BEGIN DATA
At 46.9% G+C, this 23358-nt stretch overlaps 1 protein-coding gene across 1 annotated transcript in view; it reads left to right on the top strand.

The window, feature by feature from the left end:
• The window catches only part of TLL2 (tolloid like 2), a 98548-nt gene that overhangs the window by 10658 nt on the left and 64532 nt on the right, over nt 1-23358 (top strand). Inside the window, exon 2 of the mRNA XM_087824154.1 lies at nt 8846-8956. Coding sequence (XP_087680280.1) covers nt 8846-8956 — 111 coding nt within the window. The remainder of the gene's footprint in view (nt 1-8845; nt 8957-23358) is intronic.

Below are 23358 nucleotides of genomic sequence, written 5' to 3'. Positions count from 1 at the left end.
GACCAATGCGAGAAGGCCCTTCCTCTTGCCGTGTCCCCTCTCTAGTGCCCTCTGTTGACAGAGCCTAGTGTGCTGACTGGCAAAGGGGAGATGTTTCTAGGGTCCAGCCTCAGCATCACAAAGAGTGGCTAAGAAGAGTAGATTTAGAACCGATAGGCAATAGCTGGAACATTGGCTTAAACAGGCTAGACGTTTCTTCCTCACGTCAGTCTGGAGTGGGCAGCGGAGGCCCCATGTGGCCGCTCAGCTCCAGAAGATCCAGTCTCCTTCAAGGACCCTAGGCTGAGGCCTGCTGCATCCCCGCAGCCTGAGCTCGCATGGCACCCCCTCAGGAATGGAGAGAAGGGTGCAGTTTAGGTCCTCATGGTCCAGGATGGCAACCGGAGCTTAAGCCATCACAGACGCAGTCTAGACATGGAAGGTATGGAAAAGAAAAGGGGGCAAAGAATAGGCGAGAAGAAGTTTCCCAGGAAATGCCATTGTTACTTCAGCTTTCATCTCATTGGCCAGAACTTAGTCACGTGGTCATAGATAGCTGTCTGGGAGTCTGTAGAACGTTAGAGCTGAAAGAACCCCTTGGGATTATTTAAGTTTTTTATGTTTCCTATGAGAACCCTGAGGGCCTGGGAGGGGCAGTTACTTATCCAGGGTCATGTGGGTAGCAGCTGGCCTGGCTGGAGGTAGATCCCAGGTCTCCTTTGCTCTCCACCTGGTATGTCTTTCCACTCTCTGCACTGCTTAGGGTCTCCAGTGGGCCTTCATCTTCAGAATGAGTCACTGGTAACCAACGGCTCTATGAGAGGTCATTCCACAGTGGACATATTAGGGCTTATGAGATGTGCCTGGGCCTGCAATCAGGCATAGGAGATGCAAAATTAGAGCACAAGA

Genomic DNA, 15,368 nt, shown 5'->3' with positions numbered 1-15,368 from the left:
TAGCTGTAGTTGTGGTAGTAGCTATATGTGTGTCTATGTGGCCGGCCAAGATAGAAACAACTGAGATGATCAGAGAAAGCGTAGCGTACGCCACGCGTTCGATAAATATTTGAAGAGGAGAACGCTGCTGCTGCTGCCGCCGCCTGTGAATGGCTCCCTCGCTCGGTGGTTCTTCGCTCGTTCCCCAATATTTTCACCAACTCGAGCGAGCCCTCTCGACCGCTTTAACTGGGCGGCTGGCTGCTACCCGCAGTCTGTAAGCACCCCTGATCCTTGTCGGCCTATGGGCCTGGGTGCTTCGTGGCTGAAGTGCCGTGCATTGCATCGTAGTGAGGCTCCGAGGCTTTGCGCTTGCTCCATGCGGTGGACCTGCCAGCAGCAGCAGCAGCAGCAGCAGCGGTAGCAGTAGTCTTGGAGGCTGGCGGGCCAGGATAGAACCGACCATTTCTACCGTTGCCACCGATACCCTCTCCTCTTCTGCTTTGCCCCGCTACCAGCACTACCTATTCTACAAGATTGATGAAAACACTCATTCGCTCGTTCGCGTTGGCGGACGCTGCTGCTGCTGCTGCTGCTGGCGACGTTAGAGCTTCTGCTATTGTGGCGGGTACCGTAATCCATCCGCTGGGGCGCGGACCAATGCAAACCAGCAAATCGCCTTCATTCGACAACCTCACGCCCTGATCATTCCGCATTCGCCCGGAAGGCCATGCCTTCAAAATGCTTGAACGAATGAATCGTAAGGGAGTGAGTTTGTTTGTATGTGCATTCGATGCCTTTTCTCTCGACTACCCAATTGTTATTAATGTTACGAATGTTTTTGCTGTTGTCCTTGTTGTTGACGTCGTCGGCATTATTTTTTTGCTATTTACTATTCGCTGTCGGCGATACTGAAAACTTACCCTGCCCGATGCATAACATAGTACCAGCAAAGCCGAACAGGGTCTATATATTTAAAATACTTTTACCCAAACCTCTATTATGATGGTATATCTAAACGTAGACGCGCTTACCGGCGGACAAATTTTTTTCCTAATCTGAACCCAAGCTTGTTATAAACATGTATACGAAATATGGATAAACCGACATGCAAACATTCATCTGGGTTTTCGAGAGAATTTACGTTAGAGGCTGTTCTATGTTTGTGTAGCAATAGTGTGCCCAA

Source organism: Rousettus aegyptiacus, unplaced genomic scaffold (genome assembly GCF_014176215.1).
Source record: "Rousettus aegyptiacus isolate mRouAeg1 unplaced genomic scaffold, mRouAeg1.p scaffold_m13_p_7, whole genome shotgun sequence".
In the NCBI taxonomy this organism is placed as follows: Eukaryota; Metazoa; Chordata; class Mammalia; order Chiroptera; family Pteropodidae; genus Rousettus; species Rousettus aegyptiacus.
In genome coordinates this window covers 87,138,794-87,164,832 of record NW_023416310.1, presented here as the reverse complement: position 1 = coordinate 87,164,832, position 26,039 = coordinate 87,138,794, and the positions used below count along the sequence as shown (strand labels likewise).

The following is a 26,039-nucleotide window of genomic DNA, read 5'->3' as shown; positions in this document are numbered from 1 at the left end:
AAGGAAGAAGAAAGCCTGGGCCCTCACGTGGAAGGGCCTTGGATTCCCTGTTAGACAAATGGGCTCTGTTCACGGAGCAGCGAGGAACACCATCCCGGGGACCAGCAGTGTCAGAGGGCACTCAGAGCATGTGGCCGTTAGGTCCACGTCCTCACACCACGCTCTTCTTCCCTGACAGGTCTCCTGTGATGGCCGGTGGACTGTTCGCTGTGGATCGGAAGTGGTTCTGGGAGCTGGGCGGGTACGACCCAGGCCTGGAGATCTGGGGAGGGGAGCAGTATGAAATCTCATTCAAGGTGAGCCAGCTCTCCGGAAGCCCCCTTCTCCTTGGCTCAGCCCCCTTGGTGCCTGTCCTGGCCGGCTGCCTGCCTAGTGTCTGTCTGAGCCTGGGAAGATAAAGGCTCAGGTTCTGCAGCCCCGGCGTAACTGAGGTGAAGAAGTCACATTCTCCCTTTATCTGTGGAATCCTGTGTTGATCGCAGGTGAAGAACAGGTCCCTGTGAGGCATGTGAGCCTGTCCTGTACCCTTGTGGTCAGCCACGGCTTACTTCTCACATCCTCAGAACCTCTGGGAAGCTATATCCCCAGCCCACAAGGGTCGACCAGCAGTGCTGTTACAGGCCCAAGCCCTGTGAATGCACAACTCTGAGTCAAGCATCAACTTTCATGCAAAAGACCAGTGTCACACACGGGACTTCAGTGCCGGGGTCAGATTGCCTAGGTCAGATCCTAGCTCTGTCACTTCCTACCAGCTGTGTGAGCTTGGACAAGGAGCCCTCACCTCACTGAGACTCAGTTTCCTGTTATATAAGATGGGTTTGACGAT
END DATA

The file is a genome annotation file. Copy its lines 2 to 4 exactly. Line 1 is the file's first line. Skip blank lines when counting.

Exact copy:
The window, feature by feature from the left end:
• The window catches only part of TLL2 (tolloid like 2), a 98548-nt gene that overhangs the window by 10658 nt on the left and 64532 nt on the right, over nt 1-23358 (top strand). Inside the window, exon 2 of the mRNA XM_087824154.1 lies at nt 8846-8956. Coding sequence (XP_087680280.1) covers nt 8846-8956 — 111 coding nt within the window. The remainder of the gene's footprint in view (nt 1-8845; nt 8957-23358) is intronic.

Below are 23358 nucleotides of genomic sequence, written 5' to 3'. Positions count from 1 at the left end.